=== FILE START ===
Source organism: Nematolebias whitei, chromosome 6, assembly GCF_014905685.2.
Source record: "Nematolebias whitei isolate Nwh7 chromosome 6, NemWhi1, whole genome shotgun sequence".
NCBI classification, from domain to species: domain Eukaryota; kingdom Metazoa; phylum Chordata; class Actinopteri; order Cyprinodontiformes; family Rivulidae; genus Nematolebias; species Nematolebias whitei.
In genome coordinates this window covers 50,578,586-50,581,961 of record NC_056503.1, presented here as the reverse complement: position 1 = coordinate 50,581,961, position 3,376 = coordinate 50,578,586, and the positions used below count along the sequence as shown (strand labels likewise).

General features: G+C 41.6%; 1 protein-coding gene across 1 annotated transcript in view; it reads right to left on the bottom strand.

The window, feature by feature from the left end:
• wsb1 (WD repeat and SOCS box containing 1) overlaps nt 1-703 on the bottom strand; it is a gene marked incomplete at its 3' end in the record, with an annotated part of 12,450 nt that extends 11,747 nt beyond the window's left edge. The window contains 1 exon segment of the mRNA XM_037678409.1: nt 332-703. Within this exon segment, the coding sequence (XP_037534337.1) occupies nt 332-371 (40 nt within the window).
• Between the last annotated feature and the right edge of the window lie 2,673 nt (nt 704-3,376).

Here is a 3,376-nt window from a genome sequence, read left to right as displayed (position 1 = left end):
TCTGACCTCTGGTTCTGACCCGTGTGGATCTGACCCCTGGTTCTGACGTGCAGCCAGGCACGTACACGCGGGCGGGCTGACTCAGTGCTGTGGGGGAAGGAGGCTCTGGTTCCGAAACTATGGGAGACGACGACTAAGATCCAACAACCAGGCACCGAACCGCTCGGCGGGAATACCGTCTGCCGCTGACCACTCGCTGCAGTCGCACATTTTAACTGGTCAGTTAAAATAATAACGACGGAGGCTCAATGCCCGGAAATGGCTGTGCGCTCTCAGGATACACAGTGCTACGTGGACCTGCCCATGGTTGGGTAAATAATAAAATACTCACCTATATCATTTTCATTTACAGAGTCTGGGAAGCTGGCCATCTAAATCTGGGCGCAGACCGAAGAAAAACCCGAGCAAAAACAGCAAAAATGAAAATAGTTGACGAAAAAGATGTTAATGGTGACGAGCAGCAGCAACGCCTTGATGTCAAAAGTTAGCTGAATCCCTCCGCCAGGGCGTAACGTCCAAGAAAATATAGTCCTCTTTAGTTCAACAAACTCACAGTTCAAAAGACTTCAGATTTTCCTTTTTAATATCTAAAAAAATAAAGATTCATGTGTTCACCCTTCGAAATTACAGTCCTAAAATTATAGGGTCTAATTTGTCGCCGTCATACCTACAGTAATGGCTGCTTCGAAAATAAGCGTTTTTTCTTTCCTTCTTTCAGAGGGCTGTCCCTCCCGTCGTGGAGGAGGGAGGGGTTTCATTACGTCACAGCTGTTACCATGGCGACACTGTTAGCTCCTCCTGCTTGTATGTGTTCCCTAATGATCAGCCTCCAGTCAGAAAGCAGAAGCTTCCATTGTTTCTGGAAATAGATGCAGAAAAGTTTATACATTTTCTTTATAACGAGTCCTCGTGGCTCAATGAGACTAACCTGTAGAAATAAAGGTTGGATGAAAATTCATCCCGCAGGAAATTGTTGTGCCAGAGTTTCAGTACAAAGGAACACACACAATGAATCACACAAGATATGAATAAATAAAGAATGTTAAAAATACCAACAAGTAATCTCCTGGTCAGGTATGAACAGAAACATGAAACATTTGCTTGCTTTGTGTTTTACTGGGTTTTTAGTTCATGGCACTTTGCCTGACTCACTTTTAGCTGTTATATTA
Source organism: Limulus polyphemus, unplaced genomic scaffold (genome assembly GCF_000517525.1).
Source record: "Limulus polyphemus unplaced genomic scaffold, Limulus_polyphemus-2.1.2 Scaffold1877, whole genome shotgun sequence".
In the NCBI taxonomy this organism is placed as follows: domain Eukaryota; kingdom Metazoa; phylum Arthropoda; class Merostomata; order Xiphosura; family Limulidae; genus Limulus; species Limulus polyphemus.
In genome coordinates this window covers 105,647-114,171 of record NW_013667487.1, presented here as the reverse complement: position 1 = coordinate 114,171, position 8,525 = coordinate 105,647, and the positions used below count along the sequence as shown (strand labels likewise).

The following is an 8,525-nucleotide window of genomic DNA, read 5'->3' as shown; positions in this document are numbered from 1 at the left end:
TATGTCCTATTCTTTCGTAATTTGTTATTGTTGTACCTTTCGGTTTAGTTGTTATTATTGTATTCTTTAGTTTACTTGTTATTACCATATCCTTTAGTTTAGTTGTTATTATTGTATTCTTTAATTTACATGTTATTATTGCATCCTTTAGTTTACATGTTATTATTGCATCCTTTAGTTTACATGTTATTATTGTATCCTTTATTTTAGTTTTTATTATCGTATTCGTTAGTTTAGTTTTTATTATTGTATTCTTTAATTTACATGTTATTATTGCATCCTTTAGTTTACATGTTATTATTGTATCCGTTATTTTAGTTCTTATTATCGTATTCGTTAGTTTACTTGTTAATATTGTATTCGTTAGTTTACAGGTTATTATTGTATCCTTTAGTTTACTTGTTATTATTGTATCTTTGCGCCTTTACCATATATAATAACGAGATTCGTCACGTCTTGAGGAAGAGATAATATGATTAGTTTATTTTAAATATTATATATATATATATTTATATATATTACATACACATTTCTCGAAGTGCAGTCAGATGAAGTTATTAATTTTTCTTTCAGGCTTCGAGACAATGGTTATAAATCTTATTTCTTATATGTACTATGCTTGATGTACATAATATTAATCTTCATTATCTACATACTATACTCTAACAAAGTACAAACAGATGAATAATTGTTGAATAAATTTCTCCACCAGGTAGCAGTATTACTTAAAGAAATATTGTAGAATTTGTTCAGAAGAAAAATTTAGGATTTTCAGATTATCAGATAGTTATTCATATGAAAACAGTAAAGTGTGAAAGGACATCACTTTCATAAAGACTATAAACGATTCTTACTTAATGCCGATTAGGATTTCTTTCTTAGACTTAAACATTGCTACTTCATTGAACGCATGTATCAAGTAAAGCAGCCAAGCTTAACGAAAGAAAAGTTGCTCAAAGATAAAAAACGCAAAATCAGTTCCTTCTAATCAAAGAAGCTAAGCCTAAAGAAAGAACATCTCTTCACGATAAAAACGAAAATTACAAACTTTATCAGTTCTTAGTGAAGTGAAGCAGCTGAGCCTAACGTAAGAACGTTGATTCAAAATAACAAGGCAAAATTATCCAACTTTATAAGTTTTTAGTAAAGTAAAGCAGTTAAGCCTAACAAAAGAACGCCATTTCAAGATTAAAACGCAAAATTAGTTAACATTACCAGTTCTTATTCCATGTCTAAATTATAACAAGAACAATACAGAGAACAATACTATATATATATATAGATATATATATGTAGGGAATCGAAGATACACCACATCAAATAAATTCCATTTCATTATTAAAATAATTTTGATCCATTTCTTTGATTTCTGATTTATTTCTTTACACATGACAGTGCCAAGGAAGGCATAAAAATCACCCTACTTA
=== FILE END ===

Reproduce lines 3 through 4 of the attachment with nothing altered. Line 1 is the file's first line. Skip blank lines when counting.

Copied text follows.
NCBI classification, from domain to species: domain Eukaryota; kingdom Metazoa; phylum Chordata; class Actinopteri; order Cyprinodontiformes; family Rivulidae; genus Nematolebias; species Nematolebias whitei.
In genome coordinates this window covers 50,578,586-50,581,961 of record NC_056503.1, presented here as the reverse complement: position 1 = coordinate 50,581,961, position 3,376 = coordinate 50,578,586, and the positions used below count along the sequence as shown (strand labels likewise).